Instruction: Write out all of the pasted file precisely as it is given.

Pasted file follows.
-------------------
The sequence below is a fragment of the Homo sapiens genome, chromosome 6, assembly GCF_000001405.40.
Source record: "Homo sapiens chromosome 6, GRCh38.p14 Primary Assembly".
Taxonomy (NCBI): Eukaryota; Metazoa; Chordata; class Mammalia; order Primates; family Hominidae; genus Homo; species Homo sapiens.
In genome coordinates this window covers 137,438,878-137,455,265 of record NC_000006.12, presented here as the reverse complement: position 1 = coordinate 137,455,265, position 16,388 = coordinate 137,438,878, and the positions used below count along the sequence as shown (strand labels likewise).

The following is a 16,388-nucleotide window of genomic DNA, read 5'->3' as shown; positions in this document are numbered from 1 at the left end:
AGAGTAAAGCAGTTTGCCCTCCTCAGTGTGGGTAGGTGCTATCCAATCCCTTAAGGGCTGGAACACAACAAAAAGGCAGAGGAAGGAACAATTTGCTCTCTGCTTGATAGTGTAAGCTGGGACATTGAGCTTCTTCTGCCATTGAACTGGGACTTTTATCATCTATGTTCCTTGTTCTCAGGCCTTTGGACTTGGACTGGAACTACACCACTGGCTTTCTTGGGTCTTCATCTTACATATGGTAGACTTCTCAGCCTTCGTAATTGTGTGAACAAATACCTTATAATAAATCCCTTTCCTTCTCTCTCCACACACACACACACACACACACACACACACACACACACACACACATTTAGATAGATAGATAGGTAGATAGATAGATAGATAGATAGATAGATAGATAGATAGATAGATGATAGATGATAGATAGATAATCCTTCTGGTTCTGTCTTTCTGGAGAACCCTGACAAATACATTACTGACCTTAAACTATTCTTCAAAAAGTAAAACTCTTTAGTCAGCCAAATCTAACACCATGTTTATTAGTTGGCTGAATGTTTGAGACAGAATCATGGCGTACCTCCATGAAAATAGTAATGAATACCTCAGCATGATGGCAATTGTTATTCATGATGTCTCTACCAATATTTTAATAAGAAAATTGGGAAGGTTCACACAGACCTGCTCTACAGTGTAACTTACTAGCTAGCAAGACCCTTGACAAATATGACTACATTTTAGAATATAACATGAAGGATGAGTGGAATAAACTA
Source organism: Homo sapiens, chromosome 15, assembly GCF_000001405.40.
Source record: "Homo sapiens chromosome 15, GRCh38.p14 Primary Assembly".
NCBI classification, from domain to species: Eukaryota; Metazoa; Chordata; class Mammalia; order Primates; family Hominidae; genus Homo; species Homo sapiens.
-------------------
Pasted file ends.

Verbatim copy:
The sequence below is a fragment of the Homo sapiens genome, chromosome 6, assembly GCF_000001405.40.
Source record: "Homo sapiens chromosome 6, GRCh38.p14 Primary Assembly".
Taxonomy (NCBI): Eukaryota; Metazoa; Chordata; class Mammalia; order Primates; family Hominidae; genus Homo; species Homo sapiens.
In genome coordinates this window covers 137,438,878-137,455,265 of record NC_000006.12, presented here as the reverse complement: position 1 = coordinate 137,455,265, position 16,388 = coordinate 137,438,878, and the positions used below count along the sequence as shown (strand labels likewise).

The following is a 16,388-nucleotide window of genomic DNA, read 5'->3' as shown; positions in this document are numbered from 1 at the left end:
AGAGTAAAGCAGTTTGCCCTCCTCAGTGTGGGTAGGTGCTATCCAATCCCTTAAGGGCTGGAACACAACAAAAAGGCAGAGGAAGGAACAATTTGCTCTCTGCTTGATAGTGTAAGCTGGGACATTGAGCTTCTTCTGCCATTGAACTGGGACTTTTATCATCTATGTTCCTTGTTCTCAGGCCTTTGGACTTGGACTGGAACTACACCACTGGCTTTCTTGGGTCTTCATCTTACATATGGTAGACTTCTCAGCCTTCGTAATTGTGTGAACAAATACCTTATAATAAATCCCTTTCCTTCTCTCTCCACACACACACACACACACACACACACACACACACACACACACACATTTAGATAGATAGATAGGTAGATAGATAGATAGATAGATAGATAGATAGATAGATAGATAGATGATAGATGATAGATAGATAATCCTTCTGGTTCTGTCTTTCTGGAGAACCCTGACAAATACATTACTGACCTTAAACTATTCTTCAAAAAGTAAAACTCTTTAGTCAGCCAAATCTAACACCATGTTTATTAGTTGGCTGAATGTTTGAGACAGAATCATGGCGTACCTCCATGAAAATAGTAATGAATACCTCAGCATGATGGCAATTGTTATTCATGATGTCTCTACCAATATTTTAATAAGAAAATTGGGAAGGTTCACACAGACCTGCTCTACAGTGTAACTTACTAGCTAGCAAGACCCTTGACAAATATGACTACATTTTAGAATATAACATGAAGGATGAGTGGAATAAACTA
Source organism: Homo sapiens, chromosome 15, assembly GCF_000001405.40.
Source record: "Homo sapiens chromosome 15, GRCh38.p14 Primary Assembly".
NCBI classification, from domain to species: Eukaryota; Metazoa; Chordata; class Mammalia; order Primates; family Hominidae; genus Homo; species Homo sapiens.